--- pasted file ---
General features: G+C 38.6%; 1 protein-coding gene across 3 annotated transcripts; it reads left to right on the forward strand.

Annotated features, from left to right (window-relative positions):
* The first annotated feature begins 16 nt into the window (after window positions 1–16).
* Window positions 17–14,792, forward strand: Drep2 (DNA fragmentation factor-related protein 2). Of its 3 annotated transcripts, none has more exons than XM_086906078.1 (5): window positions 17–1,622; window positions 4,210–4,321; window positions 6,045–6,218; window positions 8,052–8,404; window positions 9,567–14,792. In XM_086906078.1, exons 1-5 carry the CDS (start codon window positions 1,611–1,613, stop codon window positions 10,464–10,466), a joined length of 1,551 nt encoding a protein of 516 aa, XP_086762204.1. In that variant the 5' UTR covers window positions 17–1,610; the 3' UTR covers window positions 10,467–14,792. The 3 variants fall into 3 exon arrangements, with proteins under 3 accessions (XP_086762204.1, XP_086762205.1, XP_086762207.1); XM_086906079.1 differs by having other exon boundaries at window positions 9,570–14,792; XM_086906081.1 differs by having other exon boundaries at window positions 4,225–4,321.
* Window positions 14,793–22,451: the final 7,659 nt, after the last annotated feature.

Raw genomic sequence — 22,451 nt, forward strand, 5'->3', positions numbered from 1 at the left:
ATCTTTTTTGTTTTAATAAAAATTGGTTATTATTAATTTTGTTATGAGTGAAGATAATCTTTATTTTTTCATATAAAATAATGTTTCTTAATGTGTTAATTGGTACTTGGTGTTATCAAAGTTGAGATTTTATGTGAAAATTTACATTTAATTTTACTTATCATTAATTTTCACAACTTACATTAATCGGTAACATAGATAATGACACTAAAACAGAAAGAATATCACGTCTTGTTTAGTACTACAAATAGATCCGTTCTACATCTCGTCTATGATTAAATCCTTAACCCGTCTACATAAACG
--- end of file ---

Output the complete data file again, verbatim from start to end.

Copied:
General features: G+C 38.6%; 1 protein-coding gene across 3 annotated transcripts; it reads left to right on the forward strand.

Annotated features, from left to right (window-relative positions):
* The first annotated feature begins 16 nt into the window (after window positions 1–16).
* Window positions 17–14,792, forward strand: Drep2 (DNA fragmentation factor-related protein 2). Of its 3 annotated transcripts, none has more exons than XM_086906078.1 (5): window positions 17–1,622; window positions 4,210–4,321; window positions 6,045–6,218; window positions 8,052–8,404; window positions 9,567–14,792. In XM_086906078.1, exons 1-5 carry the CDS (start codon window positions 1,611–1,613, stop codon window positions 10,464–10,466), a joined length of 1,551 nt encoding a protein of 516 aa, XP_086762204.1. In that variant the 5' UTR covers window positions 17–1,610; the 3' UTR covers window positions 10,467–14,792. The 3 variants fall into 3 exon arrangements, with proteins under 3 accessions (XP_086762204.1, XP_086762205.1, XP_086762207.1); XM_086906079.1 differs by having other exon boundaries at window positions 9,570–14,792; XM_086906081.1 differs by having other exon boundaries at window positions 4,225–4,321.
* Window positions 14,793–22,451: the final 7,659 nt, after the last annotated feature.

Raw genomic sequence — 22,451 nt, forward strand, 5'->3', positions numbered from 1 at the left:
ATCTTTTTTGTTTTAATAAAAATTGGTTATTATTAATTTTGTTATGAGTGAAGATAATCTTTATTTTTTCATATAAAATAATGTTTCTTAATGTGTTAATTGGTACTTGGTGTTATCAAAGTTGAGATTTTATGTGAAAATTTACATTTAATTTTACTTATCATTAATTTTCACAACTTACATTAATCGGTAACATAGATAATGACACTAAAACAGAAAGAATATCACGTCTTGTTTAGTACTACAAATAGATCCGTTCTACATCTCGTCTATGATTAAATCCTTAACCCGTCTACATAAACG